Still, it’s a once-unthinkable turn of events for the retailer which helped define fashion a decade ago. Michelle Obama favored the brand’s preppy style, and J.Crew looks even showed up in high fashion environments like the 2015 Met Gala. Entire bridal parties were decked out by the brand’s wedding department, which offered choices that seemed chicer and more re-wearable than traditional bridesmaid attire.

Consumers didn’t stay faithful, however, and as the athleisure trend took off, J.Crew’s crisp signature designs got left behind. The bridal line was canceled. Creative Director Jenna Lyons left the brand and her successors struggled to recreate the magic with customers, who are increasingly enticed to spend their wardrobe budgets at stores like Lululemon and Athleta.

And that was before the coronavirus pandemic closed retail stores for months. J.Crew is the first major retailer to declare bankruptcy in the wake of the virus, but likely won’t be the last. It remains to be seen how many J.Crew stores reopen as quarantine restrictions are gradually lifted. —Margaret Brady

33 Million Have Sought U.S. Unemployment Aid Since Virus Hit

In the seven weeks since the coronavirus pandemic began shutting the doors of businesses across America, roughly 33.5 million individuals have applied for governmental aid.

A report this week from the Labor Department showed that of those who have applied, approximately 22.7 million people are receiving unemployment funding. It is expected that the unemployment rate will be the worst since the Great Depression, likely resting somewhere around 16 percent. Based on economists estimates’, roughly 21 million jobs were lost last month; this is the equivalent of all recovery made since the recession of 2008.

In addition to those who’ve lost jobs, many Americans who remain working have had hours or salaries reduced. Layoffs and reductions have been more concentrated in less-educated populations. According to the AP, 28 percent of Americans without a college degree say their household has suffered a layoff; 19 percent of Americans with college degrees report the same. Among the hardest hit industries are restaurants, retail, and hospitality.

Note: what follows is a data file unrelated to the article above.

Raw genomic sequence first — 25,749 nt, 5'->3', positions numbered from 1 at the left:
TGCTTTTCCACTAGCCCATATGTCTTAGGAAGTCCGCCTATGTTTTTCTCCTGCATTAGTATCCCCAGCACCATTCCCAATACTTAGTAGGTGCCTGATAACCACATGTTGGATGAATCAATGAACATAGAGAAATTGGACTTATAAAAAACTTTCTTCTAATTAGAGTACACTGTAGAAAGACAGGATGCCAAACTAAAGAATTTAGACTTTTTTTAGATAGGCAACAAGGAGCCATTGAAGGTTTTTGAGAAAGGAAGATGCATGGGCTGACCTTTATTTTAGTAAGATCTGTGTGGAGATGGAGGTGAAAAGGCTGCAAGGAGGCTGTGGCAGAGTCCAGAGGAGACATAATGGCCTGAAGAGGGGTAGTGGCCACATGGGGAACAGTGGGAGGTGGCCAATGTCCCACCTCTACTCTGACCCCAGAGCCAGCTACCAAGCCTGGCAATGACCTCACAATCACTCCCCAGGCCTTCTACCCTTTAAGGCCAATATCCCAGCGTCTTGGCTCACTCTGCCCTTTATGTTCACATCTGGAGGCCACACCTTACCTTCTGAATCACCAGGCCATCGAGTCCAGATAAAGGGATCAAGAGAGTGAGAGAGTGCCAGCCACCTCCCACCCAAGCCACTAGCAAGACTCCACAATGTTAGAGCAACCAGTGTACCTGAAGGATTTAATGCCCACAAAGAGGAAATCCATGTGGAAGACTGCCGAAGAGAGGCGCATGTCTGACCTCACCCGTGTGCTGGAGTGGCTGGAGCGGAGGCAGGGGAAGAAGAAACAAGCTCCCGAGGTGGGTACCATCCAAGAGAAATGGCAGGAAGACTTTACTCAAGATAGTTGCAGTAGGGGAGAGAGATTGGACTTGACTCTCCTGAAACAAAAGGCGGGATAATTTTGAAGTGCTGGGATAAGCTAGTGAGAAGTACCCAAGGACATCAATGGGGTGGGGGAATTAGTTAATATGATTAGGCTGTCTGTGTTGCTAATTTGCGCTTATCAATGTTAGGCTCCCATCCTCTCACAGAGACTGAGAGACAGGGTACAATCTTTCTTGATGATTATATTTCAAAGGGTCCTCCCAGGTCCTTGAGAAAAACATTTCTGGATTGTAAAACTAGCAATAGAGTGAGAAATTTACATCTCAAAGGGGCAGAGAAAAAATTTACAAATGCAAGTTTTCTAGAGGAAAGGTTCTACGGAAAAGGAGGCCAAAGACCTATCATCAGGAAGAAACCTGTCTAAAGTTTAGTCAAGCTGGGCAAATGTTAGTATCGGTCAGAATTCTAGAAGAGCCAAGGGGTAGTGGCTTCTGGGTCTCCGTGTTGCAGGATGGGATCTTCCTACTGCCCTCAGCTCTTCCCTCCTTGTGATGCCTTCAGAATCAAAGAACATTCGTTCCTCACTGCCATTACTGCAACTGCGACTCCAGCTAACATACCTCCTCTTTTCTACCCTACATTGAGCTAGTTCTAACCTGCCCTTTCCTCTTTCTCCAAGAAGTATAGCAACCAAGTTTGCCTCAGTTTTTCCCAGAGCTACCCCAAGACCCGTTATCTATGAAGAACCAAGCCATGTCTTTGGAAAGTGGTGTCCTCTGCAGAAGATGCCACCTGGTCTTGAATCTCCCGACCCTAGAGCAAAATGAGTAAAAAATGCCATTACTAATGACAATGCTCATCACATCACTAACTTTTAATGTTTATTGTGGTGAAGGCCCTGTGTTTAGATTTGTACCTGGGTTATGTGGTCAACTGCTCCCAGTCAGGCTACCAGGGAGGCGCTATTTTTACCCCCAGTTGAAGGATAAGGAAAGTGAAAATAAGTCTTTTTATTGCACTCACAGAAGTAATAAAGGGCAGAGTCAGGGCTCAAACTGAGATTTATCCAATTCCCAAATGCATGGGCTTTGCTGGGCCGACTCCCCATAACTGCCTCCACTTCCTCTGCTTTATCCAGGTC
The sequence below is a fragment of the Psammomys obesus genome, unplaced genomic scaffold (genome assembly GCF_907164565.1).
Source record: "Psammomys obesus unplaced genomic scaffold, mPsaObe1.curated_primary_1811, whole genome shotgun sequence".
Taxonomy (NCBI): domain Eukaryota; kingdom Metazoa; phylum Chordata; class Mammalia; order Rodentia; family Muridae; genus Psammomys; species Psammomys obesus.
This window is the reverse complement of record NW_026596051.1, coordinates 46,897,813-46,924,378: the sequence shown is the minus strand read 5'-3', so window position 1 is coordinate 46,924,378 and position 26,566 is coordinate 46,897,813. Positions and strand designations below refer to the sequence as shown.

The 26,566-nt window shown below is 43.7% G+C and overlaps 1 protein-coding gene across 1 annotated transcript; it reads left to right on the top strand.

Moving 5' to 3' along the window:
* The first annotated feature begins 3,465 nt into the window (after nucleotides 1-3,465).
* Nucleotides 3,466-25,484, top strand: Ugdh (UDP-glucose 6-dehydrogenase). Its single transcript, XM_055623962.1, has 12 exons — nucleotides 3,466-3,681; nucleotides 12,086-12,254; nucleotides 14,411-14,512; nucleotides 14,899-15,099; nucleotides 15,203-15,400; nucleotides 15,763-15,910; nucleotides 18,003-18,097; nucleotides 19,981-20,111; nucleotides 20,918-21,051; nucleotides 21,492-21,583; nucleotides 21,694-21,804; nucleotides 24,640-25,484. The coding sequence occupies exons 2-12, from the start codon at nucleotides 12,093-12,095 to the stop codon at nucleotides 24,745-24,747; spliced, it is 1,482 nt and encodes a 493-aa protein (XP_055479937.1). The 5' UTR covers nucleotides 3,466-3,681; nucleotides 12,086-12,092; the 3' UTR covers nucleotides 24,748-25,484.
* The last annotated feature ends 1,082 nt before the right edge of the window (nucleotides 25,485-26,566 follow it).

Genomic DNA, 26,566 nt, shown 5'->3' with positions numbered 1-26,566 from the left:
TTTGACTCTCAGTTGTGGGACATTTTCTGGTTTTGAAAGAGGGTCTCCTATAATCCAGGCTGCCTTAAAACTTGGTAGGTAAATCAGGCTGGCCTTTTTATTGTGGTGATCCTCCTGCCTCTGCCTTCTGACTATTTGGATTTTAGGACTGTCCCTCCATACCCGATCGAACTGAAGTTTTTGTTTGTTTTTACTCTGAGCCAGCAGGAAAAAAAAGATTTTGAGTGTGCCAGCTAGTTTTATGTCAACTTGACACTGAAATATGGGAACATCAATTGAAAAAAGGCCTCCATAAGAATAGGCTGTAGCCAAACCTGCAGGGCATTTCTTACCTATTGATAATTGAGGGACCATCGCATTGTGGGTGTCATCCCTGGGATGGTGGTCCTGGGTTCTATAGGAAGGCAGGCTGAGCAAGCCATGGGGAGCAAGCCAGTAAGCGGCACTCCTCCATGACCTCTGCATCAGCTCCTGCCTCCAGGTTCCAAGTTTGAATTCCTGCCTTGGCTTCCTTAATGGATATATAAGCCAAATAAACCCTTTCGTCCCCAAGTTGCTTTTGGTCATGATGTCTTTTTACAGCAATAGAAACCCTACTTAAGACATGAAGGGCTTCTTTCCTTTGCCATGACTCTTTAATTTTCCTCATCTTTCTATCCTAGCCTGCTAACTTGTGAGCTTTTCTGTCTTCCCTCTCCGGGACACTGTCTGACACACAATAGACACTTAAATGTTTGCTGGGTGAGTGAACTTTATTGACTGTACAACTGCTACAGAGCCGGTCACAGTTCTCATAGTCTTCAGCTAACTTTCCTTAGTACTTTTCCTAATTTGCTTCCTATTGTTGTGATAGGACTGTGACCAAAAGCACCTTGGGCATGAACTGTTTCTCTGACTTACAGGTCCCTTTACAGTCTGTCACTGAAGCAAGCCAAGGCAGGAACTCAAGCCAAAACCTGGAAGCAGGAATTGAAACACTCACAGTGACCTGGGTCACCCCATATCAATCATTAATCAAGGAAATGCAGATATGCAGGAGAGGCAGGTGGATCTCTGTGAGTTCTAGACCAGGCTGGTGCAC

It is believed, additionally, that this 33.5 million figure may still underrepresent those who have lost jobs. The AP reports, “Surveys by academic economists and think tanks suggest that as many as 12 million workers who were laid off by mid-April did not file for unemployment benefits by then, either because they couldn't navigate their state's overwhelmed systems or they felt too discouraged to try.” —MSB

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Good News of the Week

Lowe’s Sends Mother’s Day Love to Isolated Seniors With $1 Million in Flower Baskets Delivered From Local Growers

Lowe’s hardware stores have partnered with local greenhouses to deliver Mother’s Day flower baskets to elderly moms who are unable to see their children this year due to social distancing requirements.

“Mother’s Day is a special time of celebration between mothers, grandmothers and their children, and our hearts go out to the millions of families nationwide who won’t be able to be with their loved ones this year,” said Lowe’s chief brand and marketing officer, Marisa Thalberg.

Flower baskets will be delivered to over 500 senior care facilities and long-term residences in cities that have been heavily impacted by the coronavirus pandemic, such as New York, Miami, Seattle, Boston, and Chicago. Sourced from local nurseries whose business may have been impacted by the virus, each individually wrapped basket will come with a note of appreciation for the recipient.

This initiative adds to the $250 million dollars Lowe’s has already committed to pandemic relief and, according to a Massachusetts healthcare facility spokesperson, “brought sunshine to both the residents and essential staff.” —MSB

Watch of the Week

Members of the Houston Ballet Academy created a video to a catchy Moby tune to keep moving during less mobile days.